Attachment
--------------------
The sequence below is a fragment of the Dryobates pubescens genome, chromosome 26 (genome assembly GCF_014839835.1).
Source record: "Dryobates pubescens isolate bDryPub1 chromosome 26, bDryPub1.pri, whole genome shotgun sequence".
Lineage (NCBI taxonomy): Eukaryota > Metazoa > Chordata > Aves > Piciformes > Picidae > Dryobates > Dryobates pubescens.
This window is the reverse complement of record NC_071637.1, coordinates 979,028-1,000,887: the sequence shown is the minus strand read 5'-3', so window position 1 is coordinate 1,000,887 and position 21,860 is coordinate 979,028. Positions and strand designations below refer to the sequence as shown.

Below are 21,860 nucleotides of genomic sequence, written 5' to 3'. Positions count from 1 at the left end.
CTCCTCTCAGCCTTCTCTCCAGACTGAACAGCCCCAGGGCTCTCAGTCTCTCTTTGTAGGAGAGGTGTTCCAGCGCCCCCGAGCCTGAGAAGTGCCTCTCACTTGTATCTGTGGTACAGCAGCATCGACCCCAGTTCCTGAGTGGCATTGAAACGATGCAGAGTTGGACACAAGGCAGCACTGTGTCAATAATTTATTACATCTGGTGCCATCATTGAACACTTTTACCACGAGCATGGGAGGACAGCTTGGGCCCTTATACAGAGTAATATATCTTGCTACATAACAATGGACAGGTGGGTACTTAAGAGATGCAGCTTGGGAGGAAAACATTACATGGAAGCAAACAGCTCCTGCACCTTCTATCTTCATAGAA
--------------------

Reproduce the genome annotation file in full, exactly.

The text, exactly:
The sequence below is a fragment of the Dryobates pubescens genome, chromosome 26 (genome assembly GCF_014839835.1).
Source record: "Dryobates pubescens isolate bDryPub1 chromosome 26, bDryPub1.pri, whole genome shotgun sequence".
Lineage (NCBI taxonomy): Eukaryota > Metazoa > Chordata > Aves > Piciformes > Picidae > Dryobates > Dryobates pubescens.
This window is the reverse complement of record NC_071637.1, coordinates 979,028-1,000,887: the sequence shown is the minus strand read 5'-3', so window position 1 is coordinate 1,000,887 and position 21,860 is coordinate 979,028. Positions and strand designations below refer to the sequence as shown.

Below are 21,860 nucleotides of genomic sequence, written 5' to 3'. Positions count from 1 at the left end.
CTCCTCTCAGCCTTCTCTCCAGACTGAACAGCCCCAGGGCTCTCAGTCTCTCTTTGTAGGAGAGGTGTTCCAGCGCCCCCGAGCCTGAGAAGTGCCTCTCACTTGTATCTGTGGTACAGCAGCATCGACCCCAGTTCCTGAGTGGCATTGAAACGATGCAGAGTTGGACACAAGGCAGCACTGTGTCAATAATTTATTACATCTGGTGCCATCATTGAACACTTTTACCACGAGCATGGGAGGACAGCTTGGGCCCTTATACAGAGTAATATATCTTGCTACATAACAATGGACAGGTGGGTACTTAAGAGATGCAGCTTGGGAGGAAAACATTACATGGAAGCAAACAGCTCCTGCACCTTCTATCTTCATAGAA